• Time they have spent weaning and raising a well socialized litter - responsible breeders could talk about birth complications, sleepless nights when they regularly woke up to the puppies to feed them, clean up after them, time spent with visitors socializing the puppies. This time usually means that breeder must take vacation from regular job for few days or weeks and often include other family members to help. In some cases breeders left their job if they have more females and more litters during a year. Then this can easily get close to almost a full time job.

  • Cost related to dog shows and judgement of breeding (pozn. Uchovnenie in Slovak) - money spent on show fee, travelling, accommodation - breeders and owners travel to dog shows to have their dogs and their quality evaluated against official breed standard, furthermore in the competition with other dogs, by official judges that have a certain level of expertise for the breed knowledge and formally passed judgement exams. Judgement of breeding of a female is done for a fee defined by the kennel club - in case of SKSJP (Slovak Club of Northern and Japanese Breeds) it is 60 EUR. Show fees span in average between 25 EUR (club shows) and 50 EUR (international shows) or even more (e.g. 70 EUR per day on the European or World shows), plus, of course travelling and accommodation costs that usually take place during both weekend days, sometimes even on fridays.


  • Breeder’s activity and effort to preserve and reach the ideal dog as per standard - parents of “our” litter might come from foregin kennels (and most of the time they really do), sometimes they are imported even directly from the land of origin, which in the case of Japanese breeds requires significant resources (paperwork, time and last but not least - money). By investing and bringing new blood, breeders help to diversify the gene pool and develop the breed as such. It is only rightful that these costs are then shared with the new owners who thank them for their new flea sacks of joy - without importing unrelated dogs the breeding would very soon deteriorate.

When we sum up all these factors and related costs and expenses, it is certainly not a little and it all defines proper evaluation of the responsible breeder’s work.

It is extremely important to also point out on the following situation. In some cases, even in quality kennels, there are puppies in a litter, that deviate from the standard by their outer appearance (e.g. they have a white stripe crossing their forehead and connected to the white collar on the neck, or have long coat, or posses not standard color - e.g. creme in case of Shiba). This is normal and the only difference against their littermates that match the standard is thus this exterior deviance, due to which they lose potential for future breeding (note: as we already mentioned, dog breeding is managed and controlled by rules ensuring that only typical (= standard matching) individuals are allowed into breeding, and thus preserve the typical characteristics and capabilities of particular breed.)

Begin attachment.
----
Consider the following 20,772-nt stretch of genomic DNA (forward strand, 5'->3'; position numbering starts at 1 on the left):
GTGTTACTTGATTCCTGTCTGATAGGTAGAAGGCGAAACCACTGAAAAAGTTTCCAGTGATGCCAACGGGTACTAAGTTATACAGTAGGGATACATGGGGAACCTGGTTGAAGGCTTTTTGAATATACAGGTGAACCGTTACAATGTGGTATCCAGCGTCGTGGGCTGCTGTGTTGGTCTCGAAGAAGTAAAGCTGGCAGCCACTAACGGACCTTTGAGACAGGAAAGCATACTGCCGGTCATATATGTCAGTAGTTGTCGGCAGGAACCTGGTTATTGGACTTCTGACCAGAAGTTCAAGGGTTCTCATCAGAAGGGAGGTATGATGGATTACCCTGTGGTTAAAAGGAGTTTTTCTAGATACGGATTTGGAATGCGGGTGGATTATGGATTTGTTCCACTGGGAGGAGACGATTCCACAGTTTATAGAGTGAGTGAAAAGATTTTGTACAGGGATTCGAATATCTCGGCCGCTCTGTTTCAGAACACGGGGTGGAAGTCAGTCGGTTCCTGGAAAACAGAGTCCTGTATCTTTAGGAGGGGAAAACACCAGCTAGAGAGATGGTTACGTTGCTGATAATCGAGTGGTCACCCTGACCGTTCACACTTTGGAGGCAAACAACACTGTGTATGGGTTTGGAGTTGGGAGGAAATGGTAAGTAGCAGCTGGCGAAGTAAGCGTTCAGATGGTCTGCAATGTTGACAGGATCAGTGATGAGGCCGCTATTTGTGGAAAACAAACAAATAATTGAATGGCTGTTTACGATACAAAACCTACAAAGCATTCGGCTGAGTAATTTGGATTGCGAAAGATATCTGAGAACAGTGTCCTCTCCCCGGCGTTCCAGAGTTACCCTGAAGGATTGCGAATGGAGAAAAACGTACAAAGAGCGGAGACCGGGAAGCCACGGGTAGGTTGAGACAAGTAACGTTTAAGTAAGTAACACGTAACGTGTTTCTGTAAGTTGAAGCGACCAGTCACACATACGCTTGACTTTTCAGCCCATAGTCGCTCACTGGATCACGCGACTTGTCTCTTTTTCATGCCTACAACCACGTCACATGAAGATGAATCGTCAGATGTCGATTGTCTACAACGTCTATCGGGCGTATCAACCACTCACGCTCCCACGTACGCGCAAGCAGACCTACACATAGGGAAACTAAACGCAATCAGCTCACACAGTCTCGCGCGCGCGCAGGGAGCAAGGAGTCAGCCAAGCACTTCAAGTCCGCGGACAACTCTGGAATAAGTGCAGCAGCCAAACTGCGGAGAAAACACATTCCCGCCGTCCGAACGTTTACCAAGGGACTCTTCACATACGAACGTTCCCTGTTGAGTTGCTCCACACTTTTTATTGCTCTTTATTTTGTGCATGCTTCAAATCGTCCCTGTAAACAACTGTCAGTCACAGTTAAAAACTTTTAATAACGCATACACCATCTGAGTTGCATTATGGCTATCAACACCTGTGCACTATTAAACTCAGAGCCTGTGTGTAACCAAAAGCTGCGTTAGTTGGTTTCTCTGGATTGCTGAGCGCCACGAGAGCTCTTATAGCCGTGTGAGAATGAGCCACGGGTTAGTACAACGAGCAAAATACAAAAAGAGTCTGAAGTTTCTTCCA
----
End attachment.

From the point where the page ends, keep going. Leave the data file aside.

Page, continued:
When such puppies are identified by the responsible breeders, they set the price for them significantly lower.

That’s why, even when we can’t afford to pay a typical and standard matching puppy of a particular breed and for any reason we have not reached out to get a stray dog from a shelter, then this puppy is just a great opportunity for us :)..

Except for option to present the dog on a dog show and to use it for further legal breeding, this dog will for sure meet all the requirements to fulfil our expectations of the breed itself (from the temperament, talents and capabilities points of view)

In the same time, we have clarity about where the puppy is coming from, health history of their parents and ancestors, in which conditions it grew up and we also can rely on the breeder that we will be provided with information and help shall we face any issues later in the future.

Of course, on the internet we can easily get to offers (and there not just a few) that sell dogs just for a split of the fair price including objective cost which we tried to describe in detail above.

However, it despite all of the above mentioned information a green light pops up “well, that is all nice, I understand why breeders ask such money but I still cannot afford it and the price is the most important) then let’s please think about it some more.


Aneko Bedrevská perla, photo/owner: Jana Stančíková

We already have an idea what it the responsible breeding means and how much energy, time and money it takes.

It is practically impossible to sell proper quality puppy, well socialized, healthy and stable typical breed representative for a few hundreds of EUR (which is a fragment of a fair price).

Offers with such low prices make sense only in case when a combination of multiple important factors are lacking. The major issue is that such offers sell typically puppies without pedigree - their birth and wellbeing during their first weeks of life are not subject to any control - not only to evaluate and confirm adherence against the breed standard, but many times they are not even subject to standard health checks. There is no confirmed and verified record about their ancestors’ history (who they really were, health records, etc.) In case of original Japanese spitz breeds this knowledge is essential. Parents of such litters might or might not have a pedigree - thus there is no information about genetically transferable diseases or temperament features (aggressiveness, fear, anxiety issues). Seller of such puppies (except for seriously breaking the basic ethical rules of dog breeding) will surely play down the meaning of official and controlled breeding and rules.

The easiest way to find out if it is really OK to buy such cheaply priced puppy is to follow exactly the same procedure that we already described in a previous text HOW TO (GET IT RIGHT)?